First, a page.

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   “ . . . so that your faith might not rest on human wisdom, but on God’s power.”                 (1 Corinthians 2:5)

Holding a 43-pound balancing pole, he prayed out loud as he walked untethered across a 1,400-foot-long, 8.5-ton two-inch thick steel cable suspended 1,500 feet above the Little Colorado River. It was June 23, 2013 and 34-year-old aerialist Nik Wallenda became the first person to walk a high wire across this river gorge near Grand Canyon National Park in Arizona. Just one year before, he became the first to walk a tightrope over Niagara Falls. Then broadcast officials required that he wear a safety tether in case he fell. This time, however, he wasn’t wearing a harness as he traversed a quarter-mile across the ravine.  Nik Wallenda, a member of the famous Flying Wallendas family of circus performers, learned to walk on a wire as a young boy making his professional debut as an aerialist at age 13. The Grand Canyon trek was the highest walk of his career, and he completed it in just less than 23 minutes. I remember thinking as I watched this event on TV – is this man fearless, faith-filled, or just foolish? Before beginning his journey, Wallenda prayed with Lakewood Church Pastor Joel Osteen asking God for strength and endurance. It was certainly uplifting to hear this daredevil calling out to heaven and saying “thank you Jesus” dozens of times during his walk. Indeed, much has been made of Wallenda’s deep faith, and He should be admired for his openness. But I wasn’t quite sure at the time whether I saw this act as a walk of faith or whether I just couldn’t help but wonder if deep down he was simply crazy.

Maybe that’s how the other disciples felt when Peter walked on the water toward Jesus. After He had ministered to a huge crowd of followers, Jesus instructed His disciples to get back in the boat while he sent the people home. He then went to be alone so that He could pray, and nightfall came. Meanwhile, the disciples found themselves in a boat “a considerable distance from land, buffeted by the waves because the wind was against it. Shortly before dawn Jesus went out to them, walking on the lake. When the disciples saw him walking on the lake, they were terrified. ‘It’s a ghost,’ they said, and cried out in fear. But Jesus immediately said to them: ‘Take courage! It is I. Don’t be afraid.’  ‘Lord, if it’s you,’ Peter replied, ‘tell me to come to you on the water.’ ‘Come,’ he said. Then Peter got down out of the boat, walked on the water and came toward Jesus. But when he saw the wind, he was afraid and, beginning to sink, cried out, ‘Lord, save me!’ Immediately Jesus reached out his hand and caught him. ‘You of little faith,’ he said, ‘why did you doubt?’ And when they climbed into the boat, the wind died down. Then those who were in the boat worshiped him, saying, ‘Truly you are the Son of God’” (Matthew 14:22-33). It’s important to consider that Peter and the other disciples embarked upon this journey in response to their master’s request. Like the disciples on that boat who would have been aware of the dangers of traveling on the Sea of Galilee with its sudden storms – we began our journey with an understanding that there would be risks along the way. We find that there are forces capable of upsetting our most carefully improvised plans. But we, like Peter, can discover that our Savior stands nearby ready to help us if we will but reach out to Him and accept his divine assistance.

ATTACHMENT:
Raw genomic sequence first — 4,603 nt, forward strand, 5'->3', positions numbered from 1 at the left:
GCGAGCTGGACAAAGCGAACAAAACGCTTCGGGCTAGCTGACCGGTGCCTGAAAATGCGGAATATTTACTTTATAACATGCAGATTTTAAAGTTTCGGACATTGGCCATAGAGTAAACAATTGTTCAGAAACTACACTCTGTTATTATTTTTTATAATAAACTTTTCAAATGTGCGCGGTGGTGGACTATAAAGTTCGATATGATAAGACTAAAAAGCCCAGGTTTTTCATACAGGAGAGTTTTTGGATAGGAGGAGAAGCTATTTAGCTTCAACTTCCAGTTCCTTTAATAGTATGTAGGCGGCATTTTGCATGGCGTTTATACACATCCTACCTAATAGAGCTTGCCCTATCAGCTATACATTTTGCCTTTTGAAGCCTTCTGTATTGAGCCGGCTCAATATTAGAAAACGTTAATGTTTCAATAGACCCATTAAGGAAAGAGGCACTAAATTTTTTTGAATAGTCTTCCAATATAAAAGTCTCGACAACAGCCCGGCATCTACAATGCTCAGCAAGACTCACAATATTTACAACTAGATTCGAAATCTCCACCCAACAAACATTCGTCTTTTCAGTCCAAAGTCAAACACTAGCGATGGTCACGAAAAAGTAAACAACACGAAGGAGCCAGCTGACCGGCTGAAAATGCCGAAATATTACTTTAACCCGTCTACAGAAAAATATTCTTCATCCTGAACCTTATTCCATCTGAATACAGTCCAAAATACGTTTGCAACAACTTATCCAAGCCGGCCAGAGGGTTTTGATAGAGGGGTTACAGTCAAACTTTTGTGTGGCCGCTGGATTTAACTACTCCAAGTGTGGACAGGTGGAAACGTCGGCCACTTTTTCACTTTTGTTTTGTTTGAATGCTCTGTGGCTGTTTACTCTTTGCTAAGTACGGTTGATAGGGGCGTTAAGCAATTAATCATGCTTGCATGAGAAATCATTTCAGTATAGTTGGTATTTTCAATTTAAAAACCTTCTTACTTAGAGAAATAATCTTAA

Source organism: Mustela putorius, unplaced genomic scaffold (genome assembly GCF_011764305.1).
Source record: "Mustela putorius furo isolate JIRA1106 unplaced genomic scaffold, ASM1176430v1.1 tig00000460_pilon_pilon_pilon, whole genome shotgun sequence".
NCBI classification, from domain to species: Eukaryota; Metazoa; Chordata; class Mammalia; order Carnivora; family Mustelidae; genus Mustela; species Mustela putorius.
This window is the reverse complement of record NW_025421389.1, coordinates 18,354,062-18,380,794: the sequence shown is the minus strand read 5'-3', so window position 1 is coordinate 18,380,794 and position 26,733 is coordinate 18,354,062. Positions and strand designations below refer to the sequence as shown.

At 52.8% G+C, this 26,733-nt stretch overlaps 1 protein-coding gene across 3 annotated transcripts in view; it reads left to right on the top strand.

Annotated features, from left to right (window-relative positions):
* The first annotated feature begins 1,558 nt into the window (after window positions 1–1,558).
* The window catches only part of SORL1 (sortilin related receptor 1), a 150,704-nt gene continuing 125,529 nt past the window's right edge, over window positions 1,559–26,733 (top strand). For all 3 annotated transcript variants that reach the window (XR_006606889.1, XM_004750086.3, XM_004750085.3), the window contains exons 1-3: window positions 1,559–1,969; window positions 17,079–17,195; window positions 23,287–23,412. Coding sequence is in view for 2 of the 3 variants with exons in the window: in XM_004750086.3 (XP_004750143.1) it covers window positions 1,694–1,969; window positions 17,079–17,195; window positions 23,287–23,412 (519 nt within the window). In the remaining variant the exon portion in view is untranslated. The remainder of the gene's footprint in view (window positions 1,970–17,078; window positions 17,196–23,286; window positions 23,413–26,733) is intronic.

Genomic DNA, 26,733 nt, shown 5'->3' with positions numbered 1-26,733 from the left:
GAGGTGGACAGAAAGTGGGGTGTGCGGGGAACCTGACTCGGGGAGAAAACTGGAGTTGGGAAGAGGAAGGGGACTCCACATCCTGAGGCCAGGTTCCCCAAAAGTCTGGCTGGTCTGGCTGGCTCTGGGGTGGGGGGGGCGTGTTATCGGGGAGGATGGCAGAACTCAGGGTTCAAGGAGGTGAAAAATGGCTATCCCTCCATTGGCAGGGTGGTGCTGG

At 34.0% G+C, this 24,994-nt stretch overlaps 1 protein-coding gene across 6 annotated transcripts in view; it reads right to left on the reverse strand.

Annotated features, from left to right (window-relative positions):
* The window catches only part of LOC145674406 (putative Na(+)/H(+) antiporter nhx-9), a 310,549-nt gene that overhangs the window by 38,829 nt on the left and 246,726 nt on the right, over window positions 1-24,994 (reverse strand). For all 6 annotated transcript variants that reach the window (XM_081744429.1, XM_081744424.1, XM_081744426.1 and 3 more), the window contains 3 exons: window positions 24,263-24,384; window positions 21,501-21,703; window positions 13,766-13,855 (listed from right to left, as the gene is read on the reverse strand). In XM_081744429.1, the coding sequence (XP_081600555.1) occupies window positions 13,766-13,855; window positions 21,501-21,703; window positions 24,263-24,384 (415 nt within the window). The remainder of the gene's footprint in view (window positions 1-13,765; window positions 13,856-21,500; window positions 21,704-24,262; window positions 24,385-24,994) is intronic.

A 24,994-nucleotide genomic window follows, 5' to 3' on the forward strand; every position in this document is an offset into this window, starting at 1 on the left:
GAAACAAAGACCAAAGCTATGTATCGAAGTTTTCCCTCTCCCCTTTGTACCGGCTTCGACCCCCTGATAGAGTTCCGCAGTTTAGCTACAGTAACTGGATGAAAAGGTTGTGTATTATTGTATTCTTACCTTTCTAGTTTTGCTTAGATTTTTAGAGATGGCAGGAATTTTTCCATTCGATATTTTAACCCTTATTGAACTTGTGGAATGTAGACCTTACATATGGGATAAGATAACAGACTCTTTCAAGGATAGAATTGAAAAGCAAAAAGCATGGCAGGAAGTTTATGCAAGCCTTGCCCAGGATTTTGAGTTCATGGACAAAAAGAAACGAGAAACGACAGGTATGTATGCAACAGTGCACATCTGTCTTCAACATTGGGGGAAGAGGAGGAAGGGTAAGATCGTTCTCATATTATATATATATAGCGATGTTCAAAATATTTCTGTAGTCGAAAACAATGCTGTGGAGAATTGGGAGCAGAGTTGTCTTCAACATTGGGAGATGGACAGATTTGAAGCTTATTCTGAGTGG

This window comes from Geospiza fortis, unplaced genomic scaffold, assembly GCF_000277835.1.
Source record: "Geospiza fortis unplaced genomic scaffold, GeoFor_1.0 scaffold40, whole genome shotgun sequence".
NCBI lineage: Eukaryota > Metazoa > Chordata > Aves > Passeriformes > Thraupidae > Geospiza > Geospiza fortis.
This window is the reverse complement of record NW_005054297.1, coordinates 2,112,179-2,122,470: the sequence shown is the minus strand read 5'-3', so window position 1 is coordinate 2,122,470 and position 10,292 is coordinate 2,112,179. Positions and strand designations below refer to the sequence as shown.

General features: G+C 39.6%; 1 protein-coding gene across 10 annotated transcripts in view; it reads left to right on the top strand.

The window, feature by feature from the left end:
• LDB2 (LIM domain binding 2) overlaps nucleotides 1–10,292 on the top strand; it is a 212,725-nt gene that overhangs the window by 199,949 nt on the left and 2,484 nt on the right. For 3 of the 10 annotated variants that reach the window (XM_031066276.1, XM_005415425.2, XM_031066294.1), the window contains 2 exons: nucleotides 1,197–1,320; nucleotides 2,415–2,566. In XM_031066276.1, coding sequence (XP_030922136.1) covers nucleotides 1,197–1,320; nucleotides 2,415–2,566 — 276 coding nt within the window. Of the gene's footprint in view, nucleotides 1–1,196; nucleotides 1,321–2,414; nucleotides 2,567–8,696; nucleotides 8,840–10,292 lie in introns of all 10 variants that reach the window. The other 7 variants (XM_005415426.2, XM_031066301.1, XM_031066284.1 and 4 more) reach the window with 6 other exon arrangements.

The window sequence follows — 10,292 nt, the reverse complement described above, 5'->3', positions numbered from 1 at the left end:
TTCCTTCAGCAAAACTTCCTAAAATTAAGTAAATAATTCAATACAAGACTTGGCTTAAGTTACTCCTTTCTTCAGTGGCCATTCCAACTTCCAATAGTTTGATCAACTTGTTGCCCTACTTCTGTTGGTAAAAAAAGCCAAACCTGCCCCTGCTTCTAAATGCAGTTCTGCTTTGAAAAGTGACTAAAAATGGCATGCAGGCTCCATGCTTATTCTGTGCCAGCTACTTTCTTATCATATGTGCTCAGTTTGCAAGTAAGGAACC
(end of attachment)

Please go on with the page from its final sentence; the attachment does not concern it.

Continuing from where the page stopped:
Nik Wallenda and Peter provide a common lesson for us:  It’s important that we have a strong foothold and know who provides that strength. The Apostle Paul said, “do not give the devil a foothold” (Ephesians 4:27). While Wallenda’s assurance may have been somewhat grounded in his years of training, Peter’s was at least for a short while based on His faith in His Lord. Peter’s attention was drawn from Jesus, the object of his faith, to the vigorous wind and waves around him. In a moment of confusion – fear overpowered his faith, and he started to fall. We should not be critical of Peter because that has been our issue as well.  Each of us has stepped out on faith many times and have taken our eyes off Him. The waves around us are as real as Peter’s waves were to him. And, like Peter, we may slip. We may feel the awful descent toward a dangerous outcome. I can’t claim to be free of fears or doubts, and I would suppose you can’t either. We are all humans on a shaky wire, walking to our own self-destruction unless God, by His grace, gets us to the other side. For each of us, it becomes a true walk of faith.

REFLECTION: Are there times when the storms of your life have influenced your faith walk? Has the concept of free will affected your faith and the ability to make decisions? How can you know if you are exercising your faith or simply using it to further another agenda?


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